Valjibhai Patel, Director of the Ahmedabad-based Council for Social Justice, is a noted lawyer and Dalit activist. In this interview with Yoginder Sikand for NewAgeIslam.com, he talks about his work and the Dalit movement in Gujarat.
Q: As one of the pioneers of the Dalit movement in Gujarat and one of the few surviving leaders of the Gujarat Dalit Panthers, how do you account for the relative weakness of the movement in the state today?
A: Not only is the movement weak and fractured, it has actually rapidly declined over the years, because of the role of Hindutva forces as well Gandhians and the Congress, all of whom represent different faces of ‘upper’ caste hegemony. Another cause is petty politicking among Dalit leaders. Yet another factor is the role of many NGOs, who, by pumping in money in the name of Dalit welfare, have caused a widespread de-politicisation of educated Dalit youth associated with them and who, otherwise, could have been in the forefront of radical Dalit politics.
The spirit of radicalism is now quite missing in Dalit activist circles in Gujarat today. Most of our so-called intellectuals really have no commitment to our cause, and have become totally careerist. Dalit organisations in Gujarat have, for the most part, become the personal domain of different politicians and political parties.
Q: How have NGOs contributed to the decline of the Dalit movement in Gujarat?
A: I don’t mean to generalise for all NGOs. A few of them are seriously engaged with Dalits. But these are exceptions, rather than the rule. My point is that the Dalit movement should be led by Dalits, only then can real transformation happen. But this many NGOs do not wish to see occurring. They want to use Dalits as a bait to get funds, from the government or abroad. They offer us some token assistance and I don’t know what happens to the rest of the money they get in our name. So our issues have been converted simply into projects for them, and just as we are exploited by the ‘upper’ castes we are also exploited by many NGOs who are exploiting our issues to get money from various donor agencies. In this way, peoples’ movements, including the Dalit movement, face the risk of being completely sabotaged. Crores of rupees are spent by NGOs every year on what they call ‘Dalit welfare’ but the situation of the Dalits has, in fact, worsened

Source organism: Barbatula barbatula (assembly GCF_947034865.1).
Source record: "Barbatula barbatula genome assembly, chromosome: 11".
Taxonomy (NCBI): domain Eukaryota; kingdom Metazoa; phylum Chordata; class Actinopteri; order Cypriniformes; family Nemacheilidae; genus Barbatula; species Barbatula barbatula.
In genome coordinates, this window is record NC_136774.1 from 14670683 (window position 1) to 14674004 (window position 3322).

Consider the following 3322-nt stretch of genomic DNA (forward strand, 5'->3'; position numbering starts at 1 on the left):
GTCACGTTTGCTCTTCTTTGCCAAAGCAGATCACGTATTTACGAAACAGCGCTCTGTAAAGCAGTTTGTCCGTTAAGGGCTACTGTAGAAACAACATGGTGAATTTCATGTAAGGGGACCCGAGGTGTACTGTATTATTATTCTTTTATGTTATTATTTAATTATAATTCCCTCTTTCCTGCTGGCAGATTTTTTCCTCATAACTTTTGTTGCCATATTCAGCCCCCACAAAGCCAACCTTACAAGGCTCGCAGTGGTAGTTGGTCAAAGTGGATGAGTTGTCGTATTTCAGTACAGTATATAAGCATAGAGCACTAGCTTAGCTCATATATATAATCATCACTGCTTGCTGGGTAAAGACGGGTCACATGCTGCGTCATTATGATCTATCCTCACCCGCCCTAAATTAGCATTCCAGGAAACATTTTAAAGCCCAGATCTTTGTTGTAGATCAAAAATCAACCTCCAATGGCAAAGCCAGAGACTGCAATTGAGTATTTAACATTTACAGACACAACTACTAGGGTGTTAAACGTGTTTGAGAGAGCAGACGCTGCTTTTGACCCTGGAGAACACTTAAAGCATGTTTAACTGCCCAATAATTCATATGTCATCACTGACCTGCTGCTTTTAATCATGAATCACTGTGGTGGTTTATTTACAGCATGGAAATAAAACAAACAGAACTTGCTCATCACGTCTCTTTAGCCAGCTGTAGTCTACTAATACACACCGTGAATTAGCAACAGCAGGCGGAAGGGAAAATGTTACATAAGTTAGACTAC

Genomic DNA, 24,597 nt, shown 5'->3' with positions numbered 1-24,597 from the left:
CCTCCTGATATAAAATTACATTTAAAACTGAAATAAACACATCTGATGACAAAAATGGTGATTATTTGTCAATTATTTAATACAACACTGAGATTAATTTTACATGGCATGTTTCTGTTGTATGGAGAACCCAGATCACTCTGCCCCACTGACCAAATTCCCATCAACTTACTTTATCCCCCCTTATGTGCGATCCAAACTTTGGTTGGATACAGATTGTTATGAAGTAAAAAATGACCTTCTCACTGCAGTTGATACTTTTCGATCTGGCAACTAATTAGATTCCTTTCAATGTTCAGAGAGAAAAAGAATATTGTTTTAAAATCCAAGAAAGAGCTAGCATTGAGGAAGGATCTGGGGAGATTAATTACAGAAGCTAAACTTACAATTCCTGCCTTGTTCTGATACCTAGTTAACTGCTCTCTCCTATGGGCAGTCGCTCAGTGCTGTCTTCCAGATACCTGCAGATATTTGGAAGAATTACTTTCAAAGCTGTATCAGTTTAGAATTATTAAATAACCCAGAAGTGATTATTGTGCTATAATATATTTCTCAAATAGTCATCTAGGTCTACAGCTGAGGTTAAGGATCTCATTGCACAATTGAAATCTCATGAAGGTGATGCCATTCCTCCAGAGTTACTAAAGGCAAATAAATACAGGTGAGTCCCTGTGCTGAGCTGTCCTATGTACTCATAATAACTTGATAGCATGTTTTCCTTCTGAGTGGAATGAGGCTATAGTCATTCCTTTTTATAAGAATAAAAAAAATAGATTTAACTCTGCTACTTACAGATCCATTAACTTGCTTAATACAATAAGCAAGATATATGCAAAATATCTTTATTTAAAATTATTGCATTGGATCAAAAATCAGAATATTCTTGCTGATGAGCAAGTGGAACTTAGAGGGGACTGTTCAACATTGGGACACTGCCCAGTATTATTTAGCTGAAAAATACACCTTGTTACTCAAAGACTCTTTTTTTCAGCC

Q: What sort of work is your organisation, the Council for Social Justice (CSJ) engaged in?
A: The CSJ is an Ambedkarite organisation, and we see that Dalits, Tribals and Muslims, who together account for more than half of Gujarat’s population, have common problems and face similar sorts of oppression and marginalisation. One of our main activities is legal activism, working on issues related particularly to these communities. We have taken up numerous cases and have filed almost 80 public interest litigation petitions in this regard. Besides this, we are working to promote political awareness among the Dalits so that they can struggle for their rights and against oppression.
Q: It is said that Hindutva forces have managed to make deep inroads among Dalits in Gujarat, using them to attack Muslims, as in the recent genocide in Gujarat. In this context, how do you see your efforts in trying to focus on the common concerns of Dalits and Muslims?
A: What you say is correct, to an extent, but this should not be exaggerated. It is not that all Dalits were complicit in the attacks or that they have been entirely co-opted by the Hindutva forces or that they have been completely Hinduised. This is not true. In fact, most of the attacks on Muslims in 2002 were engineered by ‘upper’ caste groups and elements and in relatively few areas were Dalit involved. In many places in Ahmedabad, the violence was led by migrants from Uttar Pradesh and Bihar. Because Gujarat is relatively more prosperous, in recent years all sorts of babas, sadhus and mullahs and even criminals have been making their way from Uttar Pradesh and Bihar to Gujarat and are known to be the backbone of reactionary and obscurantist groups here, Hindu and Muslim, including those that spread communalism and violence. So that is another source of conflict.